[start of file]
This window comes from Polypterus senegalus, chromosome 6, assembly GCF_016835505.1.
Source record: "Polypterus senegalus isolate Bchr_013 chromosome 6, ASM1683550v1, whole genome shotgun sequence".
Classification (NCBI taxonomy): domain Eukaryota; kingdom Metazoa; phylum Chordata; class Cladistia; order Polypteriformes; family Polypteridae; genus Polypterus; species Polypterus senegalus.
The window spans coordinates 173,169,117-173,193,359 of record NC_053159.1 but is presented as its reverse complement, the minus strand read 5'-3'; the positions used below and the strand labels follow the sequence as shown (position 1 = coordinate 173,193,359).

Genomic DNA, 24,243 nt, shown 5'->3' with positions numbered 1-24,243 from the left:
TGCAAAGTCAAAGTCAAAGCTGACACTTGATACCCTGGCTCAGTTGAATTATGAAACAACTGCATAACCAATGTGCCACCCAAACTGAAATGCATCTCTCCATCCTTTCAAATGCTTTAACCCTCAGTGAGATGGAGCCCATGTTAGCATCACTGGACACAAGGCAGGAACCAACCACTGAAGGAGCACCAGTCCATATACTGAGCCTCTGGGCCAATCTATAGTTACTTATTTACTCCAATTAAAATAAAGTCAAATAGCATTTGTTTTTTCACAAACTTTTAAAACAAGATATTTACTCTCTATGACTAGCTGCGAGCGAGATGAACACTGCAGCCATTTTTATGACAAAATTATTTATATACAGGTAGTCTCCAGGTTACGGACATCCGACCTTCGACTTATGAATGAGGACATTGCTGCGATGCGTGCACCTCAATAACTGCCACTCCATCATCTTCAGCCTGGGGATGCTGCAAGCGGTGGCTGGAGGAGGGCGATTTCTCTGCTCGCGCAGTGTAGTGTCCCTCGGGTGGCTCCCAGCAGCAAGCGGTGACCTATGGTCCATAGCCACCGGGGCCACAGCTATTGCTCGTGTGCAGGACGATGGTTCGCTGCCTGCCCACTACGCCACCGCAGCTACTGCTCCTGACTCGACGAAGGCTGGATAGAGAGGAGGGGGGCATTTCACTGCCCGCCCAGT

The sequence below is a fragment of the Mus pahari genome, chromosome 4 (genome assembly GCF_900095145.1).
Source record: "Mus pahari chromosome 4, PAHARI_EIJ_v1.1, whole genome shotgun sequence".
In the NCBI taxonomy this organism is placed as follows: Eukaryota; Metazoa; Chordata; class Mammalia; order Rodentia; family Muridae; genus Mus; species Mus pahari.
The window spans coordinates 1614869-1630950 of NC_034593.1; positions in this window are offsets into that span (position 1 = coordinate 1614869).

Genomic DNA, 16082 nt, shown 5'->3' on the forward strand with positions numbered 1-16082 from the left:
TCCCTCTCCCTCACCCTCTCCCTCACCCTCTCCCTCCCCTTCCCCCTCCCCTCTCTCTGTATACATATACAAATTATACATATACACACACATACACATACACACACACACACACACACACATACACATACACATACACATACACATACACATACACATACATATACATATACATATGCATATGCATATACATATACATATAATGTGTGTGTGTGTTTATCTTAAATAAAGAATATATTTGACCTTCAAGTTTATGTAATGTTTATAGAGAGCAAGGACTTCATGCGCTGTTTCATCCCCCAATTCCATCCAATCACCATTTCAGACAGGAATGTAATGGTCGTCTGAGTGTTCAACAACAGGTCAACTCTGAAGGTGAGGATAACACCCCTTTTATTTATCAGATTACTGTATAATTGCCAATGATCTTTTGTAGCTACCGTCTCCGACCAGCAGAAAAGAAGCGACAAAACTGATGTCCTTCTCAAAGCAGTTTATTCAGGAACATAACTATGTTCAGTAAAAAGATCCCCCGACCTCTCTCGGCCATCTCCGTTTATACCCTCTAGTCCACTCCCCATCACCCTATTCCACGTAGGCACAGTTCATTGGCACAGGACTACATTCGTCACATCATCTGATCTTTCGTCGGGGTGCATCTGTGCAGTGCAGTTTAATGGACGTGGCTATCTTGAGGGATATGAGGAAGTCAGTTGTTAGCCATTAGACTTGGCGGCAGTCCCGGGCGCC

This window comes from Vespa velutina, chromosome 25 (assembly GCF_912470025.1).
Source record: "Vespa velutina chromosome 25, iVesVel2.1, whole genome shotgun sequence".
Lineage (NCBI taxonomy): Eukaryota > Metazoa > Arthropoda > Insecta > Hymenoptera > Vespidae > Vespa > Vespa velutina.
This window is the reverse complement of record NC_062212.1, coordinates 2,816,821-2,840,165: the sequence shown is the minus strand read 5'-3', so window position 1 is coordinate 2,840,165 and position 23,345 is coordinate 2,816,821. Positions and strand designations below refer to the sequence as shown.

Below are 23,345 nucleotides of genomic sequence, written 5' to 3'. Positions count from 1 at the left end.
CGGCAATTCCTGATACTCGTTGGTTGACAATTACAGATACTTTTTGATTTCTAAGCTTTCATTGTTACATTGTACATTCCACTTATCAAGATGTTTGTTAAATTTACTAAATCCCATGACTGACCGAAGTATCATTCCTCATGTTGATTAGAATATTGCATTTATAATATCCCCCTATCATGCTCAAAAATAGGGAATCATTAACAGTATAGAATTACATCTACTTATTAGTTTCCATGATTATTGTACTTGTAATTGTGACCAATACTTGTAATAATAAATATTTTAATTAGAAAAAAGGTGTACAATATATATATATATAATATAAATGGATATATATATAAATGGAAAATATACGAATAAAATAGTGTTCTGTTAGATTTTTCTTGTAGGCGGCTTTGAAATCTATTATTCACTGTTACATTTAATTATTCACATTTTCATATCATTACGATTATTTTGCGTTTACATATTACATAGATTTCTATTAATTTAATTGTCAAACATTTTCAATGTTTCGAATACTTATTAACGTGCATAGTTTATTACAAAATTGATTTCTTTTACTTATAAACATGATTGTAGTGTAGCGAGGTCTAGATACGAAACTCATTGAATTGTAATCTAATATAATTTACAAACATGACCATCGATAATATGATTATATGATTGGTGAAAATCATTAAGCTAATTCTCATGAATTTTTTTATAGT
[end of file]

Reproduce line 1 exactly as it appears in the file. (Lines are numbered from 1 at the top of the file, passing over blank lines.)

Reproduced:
This window comes from Polypterus senegalus, chromosome 6, assembly GCF_016835505.1.